Course Costs

Your income is You pay
< $15,000 $100 (and see below)*
$15,000 $150
$15,001 – $25,000 $250
$25,001 – $35,000 $350
$35,001 – $45,000 $425
$45,001 – $55,000 $550
over $55,000 $650**

(*) If you find it difficult to pay the above minimum amount get in touch with us about available scholarships. (**) If you are being sent by an organization with an annual budget over $200,000, or would like to pay it forward towards our scholarship fund please make a payment of $700+ US.

The cost of the course includes a 350 grams sampling box of chocolates and cacao products sourced from the farms and made by some of the faculty members, postage, package and processing (total price $50).

Application Process

Registrations for this event have now closed, keep an eye out for the next time we will run the course sometime in early 2022. Any questions about this event and others you can reach us on:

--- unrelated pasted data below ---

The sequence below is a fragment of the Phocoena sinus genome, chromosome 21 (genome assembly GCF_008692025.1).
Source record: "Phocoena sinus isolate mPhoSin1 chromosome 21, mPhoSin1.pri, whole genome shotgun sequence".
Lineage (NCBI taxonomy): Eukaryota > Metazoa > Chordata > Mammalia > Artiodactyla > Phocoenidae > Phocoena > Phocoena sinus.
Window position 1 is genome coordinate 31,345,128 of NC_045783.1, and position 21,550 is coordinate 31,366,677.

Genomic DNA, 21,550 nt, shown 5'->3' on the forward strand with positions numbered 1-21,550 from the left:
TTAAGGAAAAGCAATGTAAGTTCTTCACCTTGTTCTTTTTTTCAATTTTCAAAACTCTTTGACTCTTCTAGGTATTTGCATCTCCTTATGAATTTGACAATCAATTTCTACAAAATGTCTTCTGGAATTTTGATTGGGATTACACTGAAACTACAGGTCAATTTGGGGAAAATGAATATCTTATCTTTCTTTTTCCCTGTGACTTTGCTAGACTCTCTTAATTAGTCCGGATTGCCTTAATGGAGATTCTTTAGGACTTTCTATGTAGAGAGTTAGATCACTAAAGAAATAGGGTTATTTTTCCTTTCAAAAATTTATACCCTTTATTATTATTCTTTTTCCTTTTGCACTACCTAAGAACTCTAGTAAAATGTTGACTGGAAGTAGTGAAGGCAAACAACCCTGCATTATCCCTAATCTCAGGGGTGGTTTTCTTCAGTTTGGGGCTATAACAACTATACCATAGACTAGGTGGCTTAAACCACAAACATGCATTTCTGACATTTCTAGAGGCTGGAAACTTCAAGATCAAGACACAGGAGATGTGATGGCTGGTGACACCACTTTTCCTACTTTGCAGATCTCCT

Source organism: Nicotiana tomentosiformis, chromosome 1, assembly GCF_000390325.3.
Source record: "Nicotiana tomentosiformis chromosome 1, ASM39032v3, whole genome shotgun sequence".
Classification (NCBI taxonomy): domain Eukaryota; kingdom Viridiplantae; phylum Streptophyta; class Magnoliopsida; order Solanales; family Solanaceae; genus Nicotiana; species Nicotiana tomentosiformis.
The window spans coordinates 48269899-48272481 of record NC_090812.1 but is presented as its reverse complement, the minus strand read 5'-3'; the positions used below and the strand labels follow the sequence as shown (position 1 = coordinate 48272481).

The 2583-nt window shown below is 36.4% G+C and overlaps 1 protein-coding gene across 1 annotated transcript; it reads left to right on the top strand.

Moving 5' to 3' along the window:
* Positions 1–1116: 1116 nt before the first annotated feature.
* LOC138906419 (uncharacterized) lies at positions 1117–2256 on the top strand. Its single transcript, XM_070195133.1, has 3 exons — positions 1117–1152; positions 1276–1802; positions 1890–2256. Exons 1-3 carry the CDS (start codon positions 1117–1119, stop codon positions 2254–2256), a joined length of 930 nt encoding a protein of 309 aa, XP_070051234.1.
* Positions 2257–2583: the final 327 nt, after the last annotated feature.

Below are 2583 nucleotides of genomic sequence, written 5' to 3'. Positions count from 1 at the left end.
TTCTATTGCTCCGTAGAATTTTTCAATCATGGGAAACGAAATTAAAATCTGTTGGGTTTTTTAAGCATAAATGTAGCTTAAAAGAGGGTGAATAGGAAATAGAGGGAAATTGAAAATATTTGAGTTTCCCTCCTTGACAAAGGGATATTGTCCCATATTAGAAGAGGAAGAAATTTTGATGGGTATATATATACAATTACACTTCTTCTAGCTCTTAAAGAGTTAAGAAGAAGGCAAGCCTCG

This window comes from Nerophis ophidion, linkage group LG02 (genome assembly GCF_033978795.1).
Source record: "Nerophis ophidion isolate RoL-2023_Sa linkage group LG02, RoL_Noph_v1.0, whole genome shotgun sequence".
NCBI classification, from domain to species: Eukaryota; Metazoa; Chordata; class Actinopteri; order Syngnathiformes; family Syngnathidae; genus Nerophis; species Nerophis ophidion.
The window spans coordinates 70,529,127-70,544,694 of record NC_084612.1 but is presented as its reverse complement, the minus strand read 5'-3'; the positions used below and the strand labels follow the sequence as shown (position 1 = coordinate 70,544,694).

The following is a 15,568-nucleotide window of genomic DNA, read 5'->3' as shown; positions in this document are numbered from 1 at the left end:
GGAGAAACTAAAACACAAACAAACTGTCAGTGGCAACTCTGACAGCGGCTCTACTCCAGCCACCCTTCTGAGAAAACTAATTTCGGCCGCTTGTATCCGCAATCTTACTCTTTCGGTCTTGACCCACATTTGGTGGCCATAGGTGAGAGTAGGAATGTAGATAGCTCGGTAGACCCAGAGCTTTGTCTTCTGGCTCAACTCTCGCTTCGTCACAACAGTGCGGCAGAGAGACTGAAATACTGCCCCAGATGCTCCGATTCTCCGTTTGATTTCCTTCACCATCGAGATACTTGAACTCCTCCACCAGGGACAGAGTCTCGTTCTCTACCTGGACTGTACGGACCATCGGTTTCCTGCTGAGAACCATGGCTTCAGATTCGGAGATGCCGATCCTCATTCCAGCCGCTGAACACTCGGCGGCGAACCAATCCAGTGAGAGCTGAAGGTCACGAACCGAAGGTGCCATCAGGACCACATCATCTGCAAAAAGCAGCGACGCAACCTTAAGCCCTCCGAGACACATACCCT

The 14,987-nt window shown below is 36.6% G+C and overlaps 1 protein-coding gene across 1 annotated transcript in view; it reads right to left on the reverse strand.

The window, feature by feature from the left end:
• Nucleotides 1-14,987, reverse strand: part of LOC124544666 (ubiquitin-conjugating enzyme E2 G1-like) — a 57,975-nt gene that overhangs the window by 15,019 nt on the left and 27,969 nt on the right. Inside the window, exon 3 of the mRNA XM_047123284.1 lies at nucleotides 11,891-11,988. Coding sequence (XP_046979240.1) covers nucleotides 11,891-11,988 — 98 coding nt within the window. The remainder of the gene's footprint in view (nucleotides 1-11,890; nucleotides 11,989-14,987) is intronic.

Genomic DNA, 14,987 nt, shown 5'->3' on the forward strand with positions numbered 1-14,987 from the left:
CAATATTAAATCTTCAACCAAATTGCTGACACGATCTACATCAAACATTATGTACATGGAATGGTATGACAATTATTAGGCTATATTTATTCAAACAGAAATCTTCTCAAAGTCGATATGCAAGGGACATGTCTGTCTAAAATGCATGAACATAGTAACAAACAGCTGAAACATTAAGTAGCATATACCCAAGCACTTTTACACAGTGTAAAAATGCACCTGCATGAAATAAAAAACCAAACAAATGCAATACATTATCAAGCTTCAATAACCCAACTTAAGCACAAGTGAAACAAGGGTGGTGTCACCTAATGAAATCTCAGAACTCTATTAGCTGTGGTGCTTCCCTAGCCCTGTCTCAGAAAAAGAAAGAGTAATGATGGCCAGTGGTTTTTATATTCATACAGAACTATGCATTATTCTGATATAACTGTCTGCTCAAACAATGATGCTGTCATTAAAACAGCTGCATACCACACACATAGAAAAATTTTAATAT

Be sure to include the postal address to which the chocolate tasting package will be sent to.

We have a limited number of places available in the course. The earlier you register, the better are your chances of availability to participate (and having your chocolate package arrive in time!). We aim to confirm participants at least 2 weeks before the course. You may ask for a full refund up to 2 weeks before the start of the course (minus the price of the sampling box if this has already been sent to you).

We are committed to accepting a diverse group for each course and to supporting people with less access to resources to attend. People of color, working class folks, and folks from less-resourced organizations are encouraged to apply. If you want to reach out to us on any particular needs or concerns you can contact us at

Workshop Format


Enacting the values and pedagogy of the Enlivened Cooperative of: